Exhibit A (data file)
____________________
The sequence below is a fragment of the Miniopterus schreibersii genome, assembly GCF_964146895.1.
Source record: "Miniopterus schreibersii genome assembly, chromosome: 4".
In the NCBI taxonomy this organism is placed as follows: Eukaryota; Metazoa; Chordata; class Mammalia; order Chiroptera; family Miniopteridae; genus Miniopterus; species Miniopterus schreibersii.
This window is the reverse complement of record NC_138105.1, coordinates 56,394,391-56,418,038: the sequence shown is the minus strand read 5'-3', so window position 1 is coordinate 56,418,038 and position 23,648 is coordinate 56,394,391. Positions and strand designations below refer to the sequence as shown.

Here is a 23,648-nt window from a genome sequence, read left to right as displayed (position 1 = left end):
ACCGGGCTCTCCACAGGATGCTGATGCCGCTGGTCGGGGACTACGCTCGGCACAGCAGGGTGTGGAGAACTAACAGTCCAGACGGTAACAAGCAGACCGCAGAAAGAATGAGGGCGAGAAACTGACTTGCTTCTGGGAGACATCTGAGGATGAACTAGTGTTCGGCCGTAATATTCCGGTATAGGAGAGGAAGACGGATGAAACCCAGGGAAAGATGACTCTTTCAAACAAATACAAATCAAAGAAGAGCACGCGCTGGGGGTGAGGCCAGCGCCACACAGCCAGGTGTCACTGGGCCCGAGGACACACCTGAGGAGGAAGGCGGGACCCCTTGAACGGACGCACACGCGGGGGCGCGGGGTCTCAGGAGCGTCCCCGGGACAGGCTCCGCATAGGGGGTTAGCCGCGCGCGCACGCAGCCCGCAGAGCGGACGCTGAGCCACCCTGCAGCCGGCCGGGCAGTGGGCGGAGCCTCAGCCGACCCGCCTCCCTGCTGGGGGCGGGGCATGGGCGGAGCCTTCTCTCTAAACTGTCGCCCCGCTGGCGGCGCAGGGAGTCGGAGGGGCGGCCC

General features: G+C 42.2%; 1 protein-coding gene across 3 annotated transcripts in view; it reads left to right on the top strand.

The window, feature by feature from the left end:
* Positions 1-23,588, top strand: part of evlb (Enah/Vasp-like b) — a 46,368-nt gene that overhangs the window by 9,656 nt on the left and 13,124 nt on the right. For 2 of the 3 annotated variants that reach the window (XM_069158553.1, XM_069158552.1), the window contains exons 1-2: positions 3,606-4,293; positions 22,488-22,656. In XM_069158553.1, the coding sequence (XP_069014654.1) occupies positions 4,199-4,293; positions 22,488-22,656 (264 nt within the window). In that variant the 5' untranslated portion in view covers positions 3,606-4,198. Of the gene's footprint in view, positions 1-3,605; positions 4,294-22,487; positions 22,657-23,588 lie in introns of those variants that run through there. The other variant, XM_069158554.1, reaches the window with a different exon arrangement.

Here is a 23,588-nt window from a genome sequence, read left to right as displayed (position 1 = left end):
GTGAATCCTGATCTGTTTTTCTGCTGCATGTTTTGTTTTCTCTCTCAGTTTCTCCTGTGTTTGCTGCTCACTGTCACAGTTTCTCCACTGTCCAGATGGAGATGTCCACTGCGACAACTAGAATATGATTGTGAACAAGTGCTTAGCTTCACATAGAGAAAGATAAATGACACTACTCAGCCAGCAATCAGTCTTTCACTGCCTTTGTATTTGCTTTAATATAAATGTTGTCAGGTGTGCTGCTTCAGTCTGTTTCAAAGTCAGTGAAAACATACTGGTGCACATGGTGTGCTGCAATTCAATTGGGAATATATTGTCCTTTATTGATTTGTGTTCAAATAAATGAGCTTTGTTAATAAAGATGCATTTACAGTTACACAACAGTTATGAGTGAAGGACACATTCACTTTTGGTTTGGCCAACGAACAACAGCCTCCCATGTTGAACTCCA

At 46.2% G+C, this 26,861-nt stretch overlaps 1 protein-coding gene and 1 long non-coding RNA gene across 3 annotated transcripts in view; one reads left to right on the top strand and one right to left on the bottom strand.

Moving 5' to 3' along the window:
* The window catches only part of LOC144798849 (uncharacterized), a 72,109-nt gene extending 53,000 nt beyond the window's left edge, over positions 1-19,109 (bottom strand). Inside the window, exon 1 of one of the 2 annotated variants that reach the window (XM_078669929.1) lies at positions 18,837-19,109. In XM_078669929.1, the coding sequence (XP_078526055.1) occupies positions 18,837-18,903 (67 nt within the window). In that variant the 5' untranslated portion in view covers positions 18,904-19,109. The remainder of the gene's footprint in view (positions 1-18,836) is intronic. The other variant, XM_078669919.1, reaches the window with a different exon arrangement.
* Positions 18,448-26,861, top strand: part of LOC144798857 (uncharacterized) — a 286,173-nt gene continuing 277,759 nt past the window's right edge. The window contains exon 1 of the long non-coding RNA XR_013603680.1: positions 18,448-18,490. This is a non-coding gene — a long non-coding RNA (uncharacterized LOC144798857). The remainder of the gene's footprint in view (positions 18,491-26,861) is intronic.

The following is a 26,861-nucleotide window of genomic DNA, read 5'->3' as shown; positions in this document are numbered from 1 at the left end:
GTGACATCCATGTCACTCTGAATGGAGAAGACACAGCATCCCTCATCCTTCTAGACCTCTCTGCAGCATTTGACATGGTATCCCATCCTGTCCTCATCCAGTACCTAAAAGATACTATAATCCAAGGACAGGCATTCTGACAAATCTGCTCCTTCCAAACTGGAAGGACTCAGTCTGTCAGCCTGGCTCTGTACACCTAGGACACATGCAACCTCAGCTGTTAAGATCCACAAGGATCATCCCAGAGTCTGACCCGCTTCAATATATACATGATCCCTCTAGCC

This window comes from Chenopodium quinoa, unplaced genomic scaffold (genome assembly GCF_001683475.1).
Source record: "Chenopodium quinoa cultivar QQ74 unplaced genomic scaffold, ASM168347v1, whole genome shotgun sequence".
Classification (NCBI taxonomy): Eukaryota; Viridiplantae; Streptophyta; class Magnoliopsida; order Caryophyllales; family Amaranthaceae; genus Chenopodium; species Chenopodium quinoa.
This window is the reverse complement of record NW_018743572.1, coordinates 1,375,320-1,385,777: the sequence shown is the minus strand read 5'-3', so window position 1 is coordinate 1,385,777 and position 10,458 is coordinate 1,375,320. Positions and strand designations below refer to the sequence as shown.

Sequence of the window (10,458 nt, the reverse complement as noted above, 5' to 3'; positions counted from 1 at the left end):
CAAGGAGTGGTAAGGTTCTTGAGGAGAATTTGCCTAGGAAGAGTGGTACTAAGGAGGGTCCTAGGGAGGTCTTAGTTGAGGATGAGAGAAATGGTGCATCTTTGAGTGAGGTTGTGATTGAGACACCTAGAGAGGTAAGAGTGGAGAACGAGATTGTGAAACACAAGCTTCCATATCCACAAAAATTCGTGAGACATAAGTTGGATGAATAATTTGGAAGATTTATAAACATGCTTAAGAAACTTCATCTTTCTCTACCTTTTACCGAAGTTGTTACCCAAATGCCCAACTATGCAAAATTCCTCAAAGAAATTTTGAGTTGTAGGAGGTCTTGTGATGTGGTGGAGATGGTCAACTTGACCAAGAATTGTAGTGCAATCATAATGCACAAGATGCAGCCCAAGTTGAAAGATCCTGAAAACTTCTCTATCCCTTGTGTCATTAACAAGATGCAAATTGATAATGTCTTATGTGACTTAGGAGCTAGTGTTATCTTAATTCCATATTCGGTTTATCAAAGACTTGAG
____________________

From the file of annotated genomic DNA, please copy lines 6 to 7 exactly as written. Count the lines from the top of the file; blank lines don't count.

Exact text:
ACCGGGCTCTCCACAGGATGCTGATGCCGCTGGTCGGGGACTACGCTCGGCACAGCAGGGTGTGGAGAACTAACAGTCCAGACGGTAACAAGCAGACCGCAGAAAGAATGAGGGCGAGAAACTGACTTGCTTCTGGGAGACATCTGAGGATGAACTAGTGTTCGGCCGTAATATTCCGGTATAGGAGAGGAAGACGGATGAAACCCAGGGAAAGATGACTCTTTCAAACAAATACAAATCAAAGAAGAGCACGCGCTGGGGGTGAGGCCAGCGCCACACAGCCAGGTGTCACTGGGCCCGAGGACACACCTGAGGAGGAAGGCGGGACCCCTTGAACGGACGCACACGCGGGGGCGCGGGGTCTCAGGAGCGTCCCCGGGACAGGCTCCGCATAGGGGGTTAGCCGCGCGCGCACGCAGCCCGCAGAGCGGACGCTGAGCCACCCTGCAGCCGGCCGGGCAGTGGGCGGAGCCTCAGCCGACCCGCCTCCCTGCTGGGGGCGGGGCATGGGCGGAGCCTTCTCTCTAAACTGTCGCCCCGCTGGCGGCGCAGGGAGTCGGAGGGGCGGCCC

General features: G+C 42.2%; 1 protein-coding gene across 3 annotated transcripts in view; it reads left to right on the top strand.